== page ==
Teresa Martinez-Baker: Dr. T balances family, chiropractic practice
Women in Business

Teresa Martinez-Baker: Dr. T balances family, chiropractic practice


Teresa Martinez-Baker was born to serve her community as a mother, wife, chiropractor, businesswoman and volunteer. Her greatest challenge: balancing it all.

“Today, I missed my kindergartner’s first field trip, but I’m glad I can be present every night for them, help them with homework, get them to bed. Friday office hours are by appointment only, so I’m always off then to pick them up from school and we have the whole weekend together,” she said.

The owner of Dr. Teresa Martinez-Baker Family Chiropractic is a familiar face in Lompoc, where she was born and raised and still plays adult co-ed softball while coaching girls softball.

Dr. T, as she is known to her patients, graduated Lompoc High School in 1996. Her softball skills garnered her a full-ride scholarship to Indiana University where she earned her bachelor of science in kinesiology and exercise science. She earned her doctorate from Southern California University of Health Sciences - Los Angeles College of Chiropractic then served as associate doctor with Dr. Bill Pierce of Pierce Chiropractic and Sports Injury Center in Santa Maria.

“The business side of this is hard and in chiropractic school, we don’t get any business training. Dr. Pearce was really a mentor to me. He’s super successful, so I tried to bring his model here,” Martinez-Baker said.

She had married her sweetheart, Dave Baker, in November 2005 and they were expecting their first child. It was time to stop the commute, work closer to home, and prepare for the work-family balance they aspired to achieve.

In August 2006, the practice doors opened.

“Any big decisions we make we work together on to determine what will really benefit everyone. (Dave) may not be physically in my office doing my work, but his ideas, his support are what keep me going. He gives me all the space I need to be able to concentrate on my patients and what they need,” Martinez-Baker said.

Their family has grown to include three active children: 13-year-old Cameron, 8-year-old Aubrianna, and 6-year-old Raymond. The family calendar is full of Boy Scouting activities for Cameron, multiple sports for he and his sister Aubrianna, and at some point in just about any weekend, any number of family members may be found pedaling at River Bend Bike Park, which they helped establish.

“It is hard trying to balance all the hats of being a wife, mom and doctor because I have such caring feeling that my patients are my family. I’m just trying to do what I can to help our town be better and to help people feel better. I live from my heart and try to be a good person,” Martinez-Baker said.

She also serves the community through myriad efforts: organizing a Relay for Life Team benefiting the American Cancer Society; sponsoring Lompoc Park and Recreation programs including adult co-ed softball; providing free spinal screenings at Lompoc Valley Flower Festival; serving as official team chiropractor on the sidelines for Lompoc High School football games, and as a member of the Lompoc High School Alumni Association board of directors.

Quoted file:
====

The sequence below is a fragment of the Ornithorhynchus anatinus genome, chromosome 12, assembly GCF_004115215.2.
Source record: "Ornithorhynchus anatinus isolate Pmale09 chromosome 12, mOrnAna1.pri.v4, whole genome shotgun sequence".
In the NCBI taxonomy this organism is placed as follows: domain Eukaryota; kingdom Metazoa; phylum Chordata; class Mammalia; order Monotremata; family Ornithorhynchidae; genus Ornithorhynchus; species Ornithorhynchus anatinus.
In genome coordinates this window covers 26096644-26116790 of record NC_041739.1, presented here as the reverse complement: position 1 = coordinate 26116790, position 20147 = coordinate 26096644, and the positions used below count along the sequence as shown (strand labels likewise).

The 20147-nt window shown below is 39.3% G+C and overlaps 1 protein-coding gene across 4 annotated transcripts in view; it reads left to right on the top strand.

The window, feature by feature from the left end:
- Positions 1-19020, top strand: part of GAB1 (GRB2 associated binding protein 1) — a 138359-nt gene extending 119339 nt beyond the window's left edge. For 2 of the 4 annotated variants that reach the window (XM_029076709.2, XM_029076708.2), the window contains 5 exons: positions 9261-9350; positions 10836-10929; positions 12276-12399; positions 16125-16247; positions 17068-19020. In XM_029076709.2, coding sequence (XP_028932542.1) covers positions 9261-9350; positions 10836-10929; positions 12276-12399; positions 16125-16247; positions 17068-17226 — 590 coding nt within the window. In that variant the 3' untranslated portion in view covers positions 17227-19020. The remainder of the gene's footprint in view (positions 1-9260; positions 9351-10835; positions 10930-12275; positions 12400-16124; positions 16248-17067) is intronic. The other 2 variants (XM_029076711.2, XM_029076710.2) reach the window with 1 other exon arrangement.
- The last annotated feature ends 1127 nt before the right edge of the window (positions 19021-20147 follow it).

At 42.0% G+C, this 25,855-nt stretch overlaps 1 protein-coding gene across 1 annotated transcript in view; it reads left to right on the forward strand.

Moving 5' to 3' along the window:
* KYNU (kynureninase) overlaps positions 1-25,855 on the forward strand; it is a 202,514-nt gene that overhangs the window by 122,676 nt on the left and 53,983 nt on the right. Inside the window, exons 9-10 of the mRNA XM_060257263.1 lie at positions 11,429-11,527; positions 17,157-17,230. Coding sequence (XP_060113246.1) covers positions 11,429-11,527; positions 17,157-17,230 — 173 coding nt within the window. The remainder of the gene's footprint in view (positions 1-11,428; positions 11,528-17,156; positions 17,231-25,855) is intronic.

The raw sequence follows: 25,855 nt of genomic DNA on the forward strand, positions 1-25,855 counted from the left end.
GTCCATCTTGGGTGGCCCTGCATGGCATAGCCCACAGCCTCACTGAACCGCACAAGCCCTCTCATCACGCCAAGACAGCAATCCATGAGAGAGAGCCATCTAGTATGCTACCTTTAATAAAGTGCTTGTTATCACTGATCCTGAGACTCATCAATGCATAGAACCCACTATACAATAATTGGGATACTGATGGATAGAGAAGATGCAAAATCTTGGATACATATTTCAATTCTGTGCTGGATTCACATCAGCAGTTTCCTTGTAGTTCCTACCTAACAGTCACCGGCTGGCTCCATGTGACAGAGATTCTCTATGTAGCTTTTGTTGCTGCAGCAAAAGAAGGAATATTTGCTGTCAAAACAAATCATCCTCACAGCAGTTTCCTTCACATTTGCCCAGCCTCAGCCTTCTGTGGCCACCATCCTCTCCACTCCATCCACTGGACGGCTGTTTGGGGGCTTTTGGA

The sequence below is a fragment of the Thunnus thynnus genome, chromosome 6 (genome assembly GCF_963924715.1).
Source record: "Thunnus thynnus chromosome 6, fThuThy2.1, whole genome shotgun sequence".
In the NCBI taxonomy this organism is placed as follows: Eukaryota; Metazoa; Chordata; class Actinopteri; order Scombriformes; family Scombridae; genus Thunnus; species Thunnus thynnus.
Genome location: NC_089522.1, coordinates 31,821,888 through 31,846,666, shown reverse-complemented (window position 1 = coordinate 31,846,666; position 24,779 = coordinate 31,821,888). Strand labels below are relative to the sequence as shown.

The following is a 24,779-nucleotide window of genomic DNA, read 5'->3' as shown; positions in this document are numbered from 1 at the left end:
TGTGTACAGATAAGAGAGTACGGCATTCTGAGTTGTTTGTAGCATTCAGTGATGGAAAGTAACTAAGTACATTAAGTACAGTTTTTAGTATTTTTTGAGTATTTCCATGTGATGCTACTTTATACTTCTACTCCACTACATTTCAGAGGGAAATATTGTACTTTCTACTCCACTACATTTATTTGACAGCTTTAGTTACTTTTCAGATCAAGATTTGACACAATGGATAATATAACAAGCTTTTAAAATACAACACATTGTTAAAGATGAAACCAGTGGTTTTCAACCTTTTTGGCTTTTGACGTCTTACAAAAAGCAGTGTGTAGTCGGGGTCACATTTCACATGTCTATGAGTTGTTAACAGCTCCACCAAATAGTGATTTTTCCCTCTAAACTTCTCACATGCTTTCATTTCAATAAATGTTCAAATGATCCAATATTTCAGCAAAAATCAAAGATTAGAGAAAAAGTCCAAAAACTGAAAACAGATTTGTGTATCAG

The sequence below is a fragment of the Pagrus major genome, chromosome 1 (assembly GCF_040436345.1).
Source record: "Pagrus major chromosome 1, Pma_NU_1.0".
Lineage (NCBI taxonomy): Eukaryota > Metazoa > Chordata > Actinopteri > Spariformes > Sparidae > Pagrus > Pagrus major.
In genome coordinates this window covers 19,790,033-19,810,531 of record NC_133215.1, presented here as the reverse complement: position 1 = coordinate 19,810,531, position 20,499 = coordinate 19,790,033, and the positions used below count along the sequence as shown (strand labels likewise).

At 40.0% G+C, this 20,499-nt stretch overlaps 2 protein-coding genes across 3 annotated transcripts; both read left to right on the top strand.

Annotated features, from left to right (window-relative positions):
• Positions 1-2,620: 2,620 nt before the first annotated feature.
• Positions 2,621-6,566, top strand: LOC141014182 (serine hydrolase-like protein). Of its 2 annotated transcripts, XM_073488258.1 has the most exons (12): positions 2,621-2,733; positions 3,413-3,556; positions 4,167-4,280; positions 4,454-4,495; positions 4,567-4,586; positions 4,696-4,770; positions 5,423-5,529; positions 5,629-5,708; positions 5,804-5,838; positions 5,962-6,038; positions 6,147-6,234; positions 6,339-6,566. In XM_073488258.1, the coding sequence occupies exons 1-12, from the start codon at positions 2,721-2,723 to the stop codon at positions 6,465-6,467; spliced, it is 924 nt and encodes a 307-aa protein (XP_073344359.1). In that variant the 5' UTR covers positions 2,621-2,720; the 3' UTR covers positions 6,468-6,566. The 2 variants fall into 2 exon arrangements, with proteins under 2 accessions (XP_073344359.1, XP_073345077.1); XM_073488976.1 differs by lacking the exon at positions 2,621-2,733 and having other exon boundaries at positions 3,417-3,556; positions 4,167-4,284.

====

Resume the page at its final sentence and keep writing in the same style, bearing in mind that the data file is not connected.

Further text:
In 2015, she and her husband were named Lompoc Valley’s 2015 Man and Woman of the Year, respectively, by the Lompoc Chamber of Commerce. They were the first married couple in the awards’ six-decade history — the man of the year has been awarded since 1962; woman of the year since 1968 — to win the two accolades in the same year.

“I’ve been really blessed with the support from the community. I’m glad what I do helps and that word of mouth, doing good in the community, has helped the practice grow. This community gave so much to me growing up, it’s so important to give back,” Martinez-Baker said.

She said networking is key to any business, and she’s gained a lot of connections through her memberships in Lompoc Valley Chamber of Commerce, Young Professionals Network, Lompoc Valley Business Women’s Network, Lompoc Business Connection, and Lompoc Hispanic Business Committee.

If she could start all over again, the only big change she would make would be to pick a better paperwork system.

“I think any woman can be successful in business. Just start out with good plans, good systems. Know when your bills are due. Keep up with your bank statements. All of that is a learning curve when you have to do it business style, and it’s not the fun part of my job, but it’s necessary,” Martinez-Baker said.

She also advised women to believe they can find support in their business endeavors.

“It’s about networking and getting out. You’ve got to be a good person, be kind, talk kind about everyone. That flows back to you no matter what you’re doing,” she said.


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